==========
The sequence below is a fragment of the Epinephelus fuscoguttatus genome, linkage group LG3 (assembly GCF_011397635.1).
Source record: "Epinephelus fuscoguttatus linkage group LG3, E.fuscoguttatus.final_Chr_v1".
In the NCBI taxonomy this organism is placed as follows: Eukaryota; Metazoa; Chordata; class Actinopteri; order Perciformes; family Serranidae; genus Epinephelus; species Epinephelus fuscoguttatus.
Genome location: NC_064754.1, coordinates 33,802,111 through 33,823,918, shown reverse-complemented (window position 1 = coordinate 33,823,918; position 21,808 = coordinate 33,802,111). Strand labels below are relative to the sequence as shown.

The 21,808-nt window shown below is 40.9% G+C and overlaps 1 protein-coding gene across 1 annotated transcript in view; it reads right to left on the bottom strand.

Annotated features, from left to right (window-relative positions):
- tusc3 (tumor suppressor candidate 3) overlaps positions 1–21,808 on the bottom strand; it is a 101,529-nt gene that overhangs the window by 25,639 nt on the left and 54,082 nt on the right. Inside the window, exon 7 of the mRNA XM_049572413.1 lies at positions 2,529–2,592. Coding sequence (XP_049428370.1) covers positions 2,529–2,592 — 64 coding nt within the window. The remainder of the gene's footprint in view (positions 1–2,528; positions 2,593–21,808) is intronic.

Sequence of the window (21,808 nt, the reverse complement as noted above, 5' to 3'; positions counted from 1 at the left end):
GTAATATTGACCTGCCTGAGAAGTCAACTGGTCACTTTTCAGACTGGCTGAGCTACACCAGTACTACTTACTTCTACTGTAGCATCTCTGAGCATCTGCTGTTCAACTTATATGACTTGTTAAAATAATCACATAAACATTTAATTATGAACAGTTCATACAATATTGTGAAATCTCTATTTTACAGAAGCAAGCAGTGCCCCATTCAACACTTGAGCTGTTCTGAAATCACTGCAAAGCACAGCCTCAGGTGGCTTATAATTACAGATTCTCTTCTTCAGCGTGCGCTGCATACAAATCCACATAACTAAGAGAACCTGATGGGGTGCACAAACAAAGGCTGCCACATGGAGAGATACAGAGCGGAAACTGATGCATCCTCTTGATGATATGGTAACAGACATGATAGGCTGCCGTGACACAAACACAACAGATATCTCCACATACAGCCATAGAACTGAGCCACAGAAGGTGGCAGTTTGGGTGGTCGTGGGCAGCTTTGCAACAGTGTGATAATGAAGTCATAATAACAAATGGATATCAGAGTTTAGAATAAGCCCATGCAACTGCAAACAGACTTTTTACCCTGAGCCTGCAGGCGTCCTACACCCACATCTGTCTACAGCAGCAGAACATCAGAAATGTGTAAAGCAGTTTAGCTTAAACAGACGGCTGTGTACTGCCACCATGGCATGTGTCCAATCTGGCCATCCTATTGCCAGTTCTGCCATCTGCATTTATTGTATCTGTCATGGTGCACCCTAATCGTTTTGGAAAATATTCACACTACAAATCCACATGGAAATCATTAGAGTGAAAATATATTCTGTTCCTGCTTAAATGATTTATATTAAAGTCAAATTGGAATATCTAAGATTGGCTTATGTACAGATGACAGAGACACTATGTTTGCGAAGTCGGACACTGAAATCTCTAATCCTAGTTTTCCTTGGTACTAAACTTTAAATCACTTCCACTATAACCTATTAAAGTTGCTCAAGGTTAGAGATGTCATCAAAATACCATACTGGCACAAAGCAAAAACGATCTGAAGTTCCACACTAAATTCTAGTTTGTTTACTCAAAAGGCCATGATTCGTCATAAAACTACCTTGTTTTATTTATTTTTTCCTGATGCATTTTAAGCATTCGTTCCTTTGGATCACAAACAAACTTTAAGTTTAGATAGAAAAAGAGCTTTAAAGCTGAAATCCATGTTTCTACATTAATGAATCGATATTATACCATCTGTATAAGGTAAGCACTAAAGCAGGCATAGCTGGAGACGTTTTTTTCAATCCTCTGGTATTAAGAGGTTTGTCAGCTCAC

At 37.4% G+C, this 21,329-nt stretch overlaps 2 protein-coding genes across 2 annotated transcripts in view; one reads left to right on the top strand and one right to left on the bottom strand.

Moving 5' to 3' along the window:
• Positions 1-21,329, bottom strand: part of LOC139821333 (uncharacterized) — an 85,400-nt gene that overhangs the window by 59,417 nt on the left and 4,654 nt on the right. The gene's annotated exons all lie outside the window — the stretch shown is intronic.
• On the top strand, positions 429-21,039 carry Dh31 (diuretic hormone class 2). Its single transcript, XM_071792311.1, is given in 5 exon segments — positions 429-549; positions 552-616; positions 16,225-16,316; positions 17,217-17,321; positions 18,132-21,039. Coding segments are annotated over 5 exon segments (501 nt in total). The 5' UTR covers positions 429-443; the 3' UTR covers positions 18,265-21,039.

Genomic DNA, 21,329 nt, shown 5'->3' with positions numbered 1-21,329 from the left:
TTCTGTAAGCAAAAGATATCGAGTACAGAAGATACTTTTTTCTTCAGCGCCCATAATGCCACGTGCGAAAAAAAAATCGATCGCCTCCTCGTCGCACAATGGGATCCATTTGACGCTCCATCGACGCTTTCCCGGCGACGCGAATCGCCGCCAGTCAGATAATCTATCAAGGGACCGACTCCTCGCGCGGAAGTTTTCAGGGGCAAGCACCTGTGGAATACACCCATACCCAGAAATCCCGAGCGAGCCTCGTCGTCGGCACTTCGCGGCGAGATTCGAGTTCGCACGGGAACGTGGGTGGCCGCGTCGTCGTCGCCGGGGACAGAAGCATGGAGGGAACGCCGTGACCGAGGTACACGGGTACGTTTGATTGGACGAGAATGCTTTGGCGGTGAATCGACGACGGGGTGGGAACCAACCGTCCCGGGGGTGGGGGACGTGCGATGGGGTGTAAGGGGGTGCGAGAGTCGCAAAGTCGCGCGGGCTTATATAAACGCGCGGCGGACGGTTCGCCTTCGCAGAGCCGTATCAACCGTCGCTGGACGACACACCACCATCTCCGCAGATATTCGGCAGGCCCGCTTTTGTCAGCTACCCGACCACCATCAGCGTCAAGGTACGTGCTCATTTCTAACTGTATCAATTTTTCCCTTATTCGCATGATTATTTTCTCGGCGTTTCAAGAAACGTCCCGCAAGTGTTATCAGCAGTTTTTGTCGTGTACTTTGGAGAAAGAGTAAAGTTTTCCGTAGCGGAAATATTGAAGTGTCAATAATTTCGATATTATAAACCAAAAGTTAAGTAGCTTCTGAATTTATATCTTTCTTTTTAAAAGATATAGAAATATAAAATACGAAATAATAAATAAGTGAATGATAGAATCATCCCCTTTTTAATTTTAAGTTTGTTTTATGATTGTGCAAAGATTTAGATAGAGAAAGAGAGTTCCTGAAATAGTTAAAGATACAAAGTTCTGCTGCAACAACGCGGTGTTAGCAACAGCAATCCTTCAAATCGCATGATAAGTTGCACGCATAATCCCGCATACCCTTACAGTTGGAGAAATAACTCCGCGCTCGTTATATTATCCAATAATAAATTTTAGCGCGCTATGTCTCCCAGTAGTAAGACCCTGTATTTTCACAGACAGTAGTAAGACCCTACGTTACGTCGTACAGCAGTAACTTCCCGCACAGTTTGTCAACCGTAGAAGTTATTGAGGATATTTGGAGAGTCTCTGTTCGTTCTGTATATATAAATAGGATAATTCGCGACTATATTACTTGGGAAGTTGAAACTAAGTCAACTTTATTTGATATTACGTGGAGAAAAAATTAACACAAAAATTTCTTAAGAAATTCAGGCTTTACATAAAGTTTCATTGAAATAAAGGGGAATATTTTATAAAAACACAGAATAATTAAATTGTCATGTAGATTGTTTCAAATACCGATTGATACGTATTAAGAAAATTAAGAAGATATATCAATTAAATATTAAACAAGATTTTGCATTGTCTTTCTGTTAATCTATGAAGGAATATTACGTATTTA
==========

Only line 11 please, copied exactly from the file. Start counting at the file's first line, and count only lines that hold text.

Moving 5' to 3' along the window: